High Stakes Records are making their mark on the New Zealand dancehall scene in a big way with their original productions and work voicing both local and Jamaican artists.  NiceUp talks to Tiopira from the High Stakes crew about what’s on the musical horizon and where the New Zealand dancehall scene is headed.

First up, can you give us a bit of background about the High Stakes crew?  Who is in the crew?  When did you form?  What were your beginnings?

High Stakes is me and my bro, Simon Howden. We started up High Stakes in April 2007, I kinda envisioned us being another boring Maori reggae band, but this other boring Maori reggae band came out with the same name as us, gutted! So we went with High Stakes instead. Our first few tunes were shit, my fault entirely, so I went and brought a Triton and tried doing something a little more original and modern.  

Who are your musical influences/inspirations?

Top of the list would be Steven Di Genius, Don, Daseca, Shane Brown and Chimney for the dancehall. Roots wise Tubby, Perry, and Bob. Electro bass crews like Aux 88, DJ Assault and Uncle Luke. Bhangra crews RDB and Tigerstyle, techno producers like Underground Resistance, Rob Hood and Model 500. Locals Unity Pacific, Joint Force, Ruia, composers like Mancini, Burt Bacharach. Heaps!

What projects have you been working on this year?

We’ve got an EP of tracks with Kari Jess we’re dropping early 2009, the first single is already doing damage in JA. We’ve got a bunch of tracks with Yung Shottaz we’ll be dropping as an EP in 2009 as well, featuring production from ourselves and Grafta.

Then there’s Tough Love Riddim, a lovers rock thing. We’ve got Voicemail, Norrisman, Iceman, Martina, Hiya Slice and Kari on that so far. More tunes with Caldhino, he just shot a video for Rising on Black Supreme riddim which has been getting forwards on JA radio. Singles with big Euro crews ready to drop, East West Rockers from Poland and Ronny Trettman from Germany.

Elephant Wise from Oz is dropping his album soon, we’ve got cuts on there alongside Dubwize. And I’m just finishing off a mixtape, Raising the Stakes, featuring 100% High Stakes riddims. Phew!

You’ve been pioneering among New Zealand dancehall producers in your work with voicing Jamaican artists.  How and why did you start doing this and how has it been progressing?

That’s pretty much Simon, that was his vision, makes total sense too. Nothing is stopping us eh? In terms of progression, we check for the streets and the underground, but I think more and more it’s about working with the bigger artists.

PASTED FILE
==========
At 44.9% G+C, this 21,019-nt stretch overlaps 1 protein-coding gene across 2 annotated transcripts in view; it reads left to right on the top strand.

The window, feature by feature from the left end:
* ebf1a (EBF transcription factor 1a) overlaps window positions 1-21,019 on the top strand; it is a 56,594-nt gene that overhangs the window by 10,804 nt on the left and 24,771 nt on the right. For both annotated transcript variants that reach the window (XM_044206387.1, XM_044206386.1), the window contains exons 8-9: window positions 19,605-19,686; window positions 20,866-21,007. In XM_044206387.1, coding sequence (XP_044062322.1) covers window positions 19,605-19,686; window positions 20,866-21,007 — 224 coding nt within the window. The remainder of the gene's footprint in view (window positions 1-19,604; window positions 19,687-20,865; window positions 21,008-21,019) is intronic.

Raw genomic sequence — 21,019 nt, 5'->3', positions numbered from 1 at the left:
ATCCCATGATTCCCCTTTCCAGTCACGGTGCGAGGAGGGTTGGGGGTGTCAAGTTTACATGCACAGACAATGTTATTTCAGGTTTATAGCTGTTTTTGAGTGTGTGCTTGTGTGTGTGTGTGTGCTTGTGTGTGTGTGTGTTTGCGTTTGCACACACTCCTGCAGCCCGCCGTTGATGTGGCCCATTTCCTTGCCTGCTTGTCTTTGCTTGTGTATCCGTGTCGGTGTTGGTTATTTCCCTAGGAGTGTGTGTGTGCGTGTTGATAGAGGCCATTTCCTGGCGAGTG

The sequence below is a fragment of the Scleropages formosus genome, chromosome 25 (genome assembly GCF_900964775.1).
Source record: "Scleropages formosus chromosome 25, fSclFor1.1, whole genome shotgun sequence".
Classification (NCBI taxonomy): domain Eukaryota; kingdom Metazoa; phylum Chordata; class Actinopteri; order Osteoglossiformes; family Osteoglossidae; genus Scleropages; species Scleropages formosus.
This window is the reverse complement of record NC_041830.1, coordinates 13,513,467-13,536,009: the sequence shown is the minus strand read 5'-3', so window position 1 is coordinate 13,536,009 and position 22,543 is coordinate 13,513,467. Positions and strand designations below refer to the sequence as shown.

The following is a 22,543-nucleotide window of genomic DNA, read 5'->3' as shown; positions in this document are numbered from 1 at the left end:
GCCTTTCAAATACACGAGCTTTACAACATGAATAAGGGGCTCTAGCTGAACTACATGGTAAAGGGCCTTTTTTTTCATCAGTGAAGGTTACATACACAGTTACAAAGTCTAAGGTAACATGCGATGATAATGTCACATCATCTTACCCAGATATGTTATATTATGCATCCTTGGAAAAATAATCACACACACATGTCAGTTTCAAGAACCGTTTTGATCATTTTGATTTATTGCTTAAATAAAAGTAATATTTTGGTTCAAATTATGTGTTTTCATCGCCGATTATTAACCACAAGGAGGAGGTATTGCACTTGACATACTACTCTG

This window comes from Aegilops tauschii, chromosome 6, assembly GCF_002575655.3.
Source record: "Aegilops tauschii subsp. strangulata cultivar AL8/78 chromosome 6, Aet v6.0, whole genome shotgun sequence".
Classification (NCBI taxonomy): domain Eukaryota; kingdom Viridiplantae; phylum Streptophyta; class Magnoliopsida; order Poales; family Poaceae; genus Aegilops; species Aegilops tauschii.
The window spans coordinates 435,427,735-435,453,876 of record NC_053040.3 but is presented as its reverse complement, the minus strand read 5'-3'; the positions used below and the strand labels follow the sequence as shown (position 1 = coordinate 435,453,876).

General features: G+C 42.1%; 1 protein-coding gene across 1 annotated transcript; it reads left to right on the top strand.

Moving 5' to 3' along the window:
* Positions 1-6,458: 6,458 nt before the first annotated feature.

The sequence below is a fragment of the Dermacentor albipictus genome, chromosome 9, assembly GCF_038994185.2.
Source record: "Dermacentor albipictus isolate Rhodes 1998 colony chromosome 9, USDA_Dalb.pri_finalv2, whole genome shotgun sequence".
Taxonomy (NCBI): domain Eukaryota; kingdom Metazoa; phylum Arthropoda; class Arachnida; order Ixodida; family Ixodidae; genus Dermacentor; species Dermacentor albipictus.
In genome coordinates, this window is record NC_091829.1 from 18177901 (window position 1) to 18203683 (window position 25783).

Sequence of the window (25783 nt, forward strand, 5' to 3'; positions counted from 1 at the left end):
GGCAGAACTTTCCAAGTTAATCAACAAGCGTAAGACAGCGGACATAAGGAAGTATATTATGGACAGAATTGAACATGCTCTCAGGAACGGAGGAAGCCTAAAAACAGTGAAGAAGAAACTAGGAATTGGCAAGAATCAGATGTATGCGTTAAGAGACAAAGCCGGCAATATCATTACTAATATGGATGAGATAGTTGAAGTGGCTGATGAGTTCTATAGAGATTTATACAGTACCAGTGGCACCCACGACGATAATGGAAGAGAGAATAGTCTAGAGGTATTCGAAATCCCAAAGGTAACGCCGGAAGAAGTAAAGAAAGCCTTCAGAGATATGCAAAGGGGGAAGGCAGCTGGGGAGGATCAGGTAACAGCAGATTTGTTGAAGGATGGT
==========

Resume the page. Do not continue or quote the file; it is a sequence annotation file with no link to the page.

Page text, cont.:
I gotta say though, I’ve really pushed to voice New Zealand artists. I’ve voiced MC Beau, Flowsion, Shottaz, Bem and Hlats individually, Racine, myself, my bros Ropata and Nigel (RIP), pretty much anyone. And for every NZ artist I’ve voiced there’s another 2 or 3 I’ve asked for tunes who haven’t come through.

In your opinion, who are the artists/producers to watch out for in New Zealand and abroad?

Locally – Dubwize, Grafta, Yung Shottaz, and Tanya ‘Silva Rhymes’ are all on the grind. Elephant Wise from Oz, Racine on the hip-hop grind, More Fire on the compilation grind.

Overseas – Producers Calibur Entertainment in Florida and Romani the Great from JA are dope. For vocalists I really rate Caldhino from Cash Flow, Dxcell from Pressure Dem, Unruly Approach and Senile from Disento Ent, and JAH Reign from FMG, all wicked underground MCs ready to shine.

How do you think the New Zealand reggae scene is progressing?  And the New Zealand dancehall scene?  Are there differences with the two?  What are some of the most exciting developments you see happening?

New Zealand roots reggae is massive. Is it progressing? More like consolidating. It’s weird though that we have such a strong roots scene but so little awareness of modern reggae or dancehall. We’ve got a huge potential market here in New Zealand, but how do we target it? I think the answer is looking overseas. I mean there are 4 million peeps in New Zealand and a tiny dancehall scene, but there’s 80 million peeps in Germany and a huge dancehall scene, ya know?

Exciting stuff, Manray in Wellington building New Zealand’s first proper sound system. And the African crews making moves. I’m really looking to our African community to lead the scene. I think they’ve changed the vibe of things here, and they’ll be the ones to carry it forward.

What do you think are the ways forward for reggae/dancehall music in this country?

Unity, hard work, humility and support. And more Zimbabweans, haha!

What advice do you have for up-coming reggae/dancehall artists in Aotearoa?

Have vision, have self-belief. Don’t second guess or doubt. And grind. Bro, I programme drums on the bus to work and mix vocals on the bus ride home. Grind every second you can.

Directions for the future for High Stakes?


Any last comments for the massive?

An artist asked me the other day ‘What does ‘Chur’ mean?’ Ha ha! Finally after 30 years we’re starting to confuse them with our patois!

More info:
High Stakes SoundCloud
High Stakes Facebook

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